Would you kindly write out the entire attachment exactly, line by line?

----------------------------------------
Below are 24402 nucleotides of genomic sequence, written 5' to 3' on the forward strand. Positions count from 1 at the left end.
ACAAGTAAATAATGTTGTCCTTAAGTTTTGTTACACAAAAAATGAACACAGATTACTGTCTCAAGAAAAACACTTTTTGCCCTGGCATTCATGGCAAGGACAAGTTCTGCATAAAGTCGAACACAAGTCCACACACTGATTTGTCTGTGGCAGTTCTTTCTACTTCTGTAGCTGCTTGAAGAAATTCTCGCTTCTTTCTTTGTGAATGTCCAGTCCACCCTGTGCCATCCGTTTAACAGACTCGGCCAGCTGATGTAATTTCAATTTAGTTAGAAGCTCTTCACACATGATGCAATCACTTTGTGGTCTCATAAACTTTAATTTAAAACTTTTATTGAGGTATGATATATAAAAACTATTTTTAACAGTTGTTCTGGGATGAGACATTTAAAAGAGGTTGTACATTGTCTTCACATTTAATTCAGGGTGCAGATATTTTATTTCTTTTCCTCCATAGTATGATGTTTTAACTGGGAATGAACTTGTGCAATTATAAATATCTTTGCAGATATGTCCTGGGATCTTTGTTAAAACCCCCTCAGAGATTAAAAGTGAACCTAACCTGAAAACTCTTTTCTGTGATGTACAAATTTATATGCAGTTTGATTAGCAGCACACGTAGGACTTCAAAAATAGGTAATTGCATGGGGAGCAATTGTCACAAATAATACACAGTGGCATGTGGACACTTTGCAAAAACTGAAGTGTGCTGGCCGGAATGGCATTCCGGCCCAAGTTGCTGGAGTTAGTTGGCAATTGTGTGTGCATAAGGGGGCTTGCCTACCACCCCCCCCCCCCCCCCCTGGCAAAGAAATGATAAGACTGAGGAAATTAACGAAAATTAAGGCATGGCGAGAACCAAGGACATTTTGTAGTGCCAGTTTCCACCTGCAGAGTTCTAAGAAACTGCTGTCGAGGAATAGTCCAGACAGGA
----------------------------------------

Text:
Below are 24402 nucleotides of genomic sequence, written 5' to 3' on the forward strand. Positions count from 1 at the left end.
ACAAGTAAATAATGTTGTCCTTAAGTTTTGTTACACAAAAAATGAACACAGATTACTGTCTCAAGAAAAACACTTTTTGCCCTGGCATTCATGGCAAGGACAAGTTCTGCATAAAGTCGAACACAAGTCCACACACTGATTTGTCTGTGGCAGTTCTTTCTACTTCTGTAGCTGCTTGAAGAAATTCTCGCTTCTTTCTTTGTGAATGTCCAGTCCACCCTGTGCCATCCGTTTAACAGACTCGGCCAGCTGATGTAATTTCAATTTAGTTAGAAGCTCTTCACACATGATGCAATCACTTTGTGGTCTCATAAACTTTAATTTAAAACTTTTATTGAGGTATGATATATAAAAACTATTTTTAACAGTTGTTCTGGGATGAGACATTTAAAAGAGGTTGTACATTGTCTTCACATTTAATTCAGGGTGCAGATATTTTATTTCTTTTCCTCCATAGTATGATGTTTTAACTGGGAATGAACTTGTGCAATTATAAATATCTTTGCAGATATGTCCTGGGATCTTTGTTAAAACCCCCTCAGAGATTAAAAGTGAACCTAACCTGAAAACTCTTTTCTGTGATGTACAAATTTATATGCAGTTTGATTAGCAGCACACGTAGGACTTCAAAAATAGGTAATTGCATGGGGAGCAATTGTCACAAATAATACACAGTGGCATGTGGACACTTTGCAAAAACTGAAGTGTGCTGGCCGGAATGGCATTCCGGCCCAAGTTGCTGGAGTTAGTTGGCAATTGTGTGTGCATAAGGGGGCTTGCCTACCACCCCCCCCCCCCCCCCCTGGCAAAGAAATGATAAGACTGAGGAAATTAACGAAAATTAAGGCATGGCGAGAACCAAGGACATTTTGTAGTGCCAGTTTCCACCTGCAGAGTTCTAAGAAACTGCTGTCGAGGAATAGTCCAGACAGGA